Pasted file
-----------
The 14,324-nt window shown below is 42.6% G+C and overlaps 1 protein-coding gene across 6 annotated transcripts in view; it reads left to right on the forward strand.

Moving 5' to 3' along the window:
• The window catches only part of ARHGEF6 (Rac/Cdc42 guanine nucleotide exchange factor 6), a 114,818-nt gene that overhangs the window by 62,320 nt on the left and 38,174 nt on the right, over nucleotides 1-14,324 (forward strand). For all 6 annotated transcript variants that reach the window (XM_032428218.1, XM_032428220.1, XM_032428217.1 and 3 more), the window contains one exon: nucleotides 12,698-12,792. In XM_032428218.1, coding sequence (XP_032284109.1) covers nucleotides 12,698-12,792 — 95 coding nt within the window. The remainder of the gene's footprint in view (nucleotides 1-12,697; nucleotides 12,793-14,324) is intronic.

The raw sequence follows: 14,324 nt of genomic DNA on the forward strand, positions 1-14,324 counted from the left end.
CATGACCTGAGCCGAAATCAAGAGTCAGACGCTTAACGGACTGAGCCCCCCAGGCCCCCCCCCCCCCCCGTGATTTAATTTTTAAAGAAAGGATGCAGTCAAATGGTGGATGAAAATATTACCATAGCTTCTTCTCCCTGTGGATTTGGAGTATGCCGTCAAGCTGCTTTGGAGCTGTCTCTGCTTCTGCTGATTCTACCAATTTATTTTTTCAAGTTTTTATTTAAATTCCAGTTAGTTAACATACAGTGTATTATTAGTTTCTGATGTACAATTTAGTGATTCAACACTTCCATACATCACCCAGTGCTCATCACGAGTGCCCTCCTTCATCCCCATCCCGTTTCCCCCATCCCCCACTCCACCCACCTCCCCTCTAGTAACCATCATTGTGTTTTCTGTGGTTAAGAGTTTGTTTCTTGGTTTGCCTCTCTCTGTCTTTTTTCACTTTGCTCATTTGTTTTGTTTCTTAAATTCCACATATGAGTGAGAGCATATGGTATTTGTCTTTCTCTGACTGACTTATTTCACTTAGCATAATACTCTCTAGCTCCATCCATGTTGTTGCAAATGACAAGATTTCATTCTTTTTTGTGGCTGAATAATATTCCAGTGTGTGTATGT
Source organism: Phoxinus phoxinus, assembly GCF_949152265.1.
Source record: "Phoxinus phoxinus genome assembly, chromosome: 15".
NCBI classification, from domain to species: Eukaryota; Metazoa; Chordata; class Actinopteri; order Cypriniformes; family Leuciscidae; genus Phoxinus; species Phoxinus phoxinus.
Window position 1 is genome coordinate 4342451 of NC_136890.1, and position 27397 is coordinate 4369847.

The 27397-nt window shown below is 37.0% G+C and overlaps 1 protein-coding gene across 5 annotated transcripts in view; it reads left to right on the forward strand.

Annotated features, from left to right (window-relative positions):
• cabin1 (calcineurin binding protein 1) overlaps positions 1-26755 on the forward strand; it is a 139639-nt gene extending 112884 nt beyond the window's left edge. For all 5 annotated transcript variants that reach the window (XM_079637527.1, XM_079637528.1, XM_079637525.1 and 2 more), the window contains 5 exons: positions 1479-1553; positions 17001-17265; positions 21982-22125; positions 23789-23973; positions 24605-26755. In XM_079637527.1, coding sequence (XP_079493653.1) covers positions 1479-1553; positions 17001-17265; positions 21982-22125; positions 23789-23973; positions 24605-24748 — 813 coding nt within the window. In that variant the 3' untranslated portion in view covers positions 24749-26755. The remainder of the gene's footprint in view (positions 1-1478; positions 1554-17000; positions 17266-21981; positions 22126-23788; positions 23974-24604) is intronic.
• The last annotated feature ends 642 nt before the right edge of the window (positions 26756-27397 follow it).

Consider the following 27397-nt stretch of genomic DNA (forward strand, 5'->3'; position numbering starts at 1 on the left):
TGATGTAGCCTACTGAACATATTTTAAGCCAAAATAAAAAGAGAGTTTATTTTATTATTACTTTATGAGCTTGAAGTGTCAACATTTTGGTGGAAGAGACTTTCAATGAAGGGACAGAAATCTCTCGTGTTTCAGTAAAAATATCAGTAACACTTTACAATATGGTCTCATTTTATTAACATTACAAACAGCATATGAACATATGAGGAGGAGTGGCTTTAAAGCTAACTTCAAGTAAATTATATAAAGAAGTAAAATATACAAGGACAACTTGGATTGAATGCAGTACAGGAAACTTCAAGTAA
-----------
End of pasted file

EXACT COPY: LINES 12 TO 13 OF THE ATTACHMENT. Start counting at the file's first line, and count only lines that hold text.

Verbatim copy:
• cabin1 (calcineurin binding protein 1) overlaps positions 1-26755 on the forward strand; it is a 139639-nt gene extending 112884 nt beyond the window's left edge. For all 5 annotated transcript variants that reach the window (XM_079637527.1, XM_079637528.1, XM_079637525.1 and 2 more), the window contains 5 exons: positions 1479-1553; positions 17001-17265; positions 21982-22125; positions 23789-23973; positions 24605-26755. In XM_079637527.1, coding sequence (XP_079493653.1) covers positions 1479-1553; positions 17001-17265; positions 21982-22125; positions 23789-23973; positions 24605-24748 — 813 coding nt within the window. In that variant the 3' untranslated portion in view covers positions 24749-26755. The remainder of the gene's footprint in view (positions 1-1478; positions 1554-17000; positions 17266-21981; positions 22126-23788; positions 23974-24604) is intronic.
• The last annotated feature ends 642 nt before the right edge of the window (positions 26756-27397 follow it).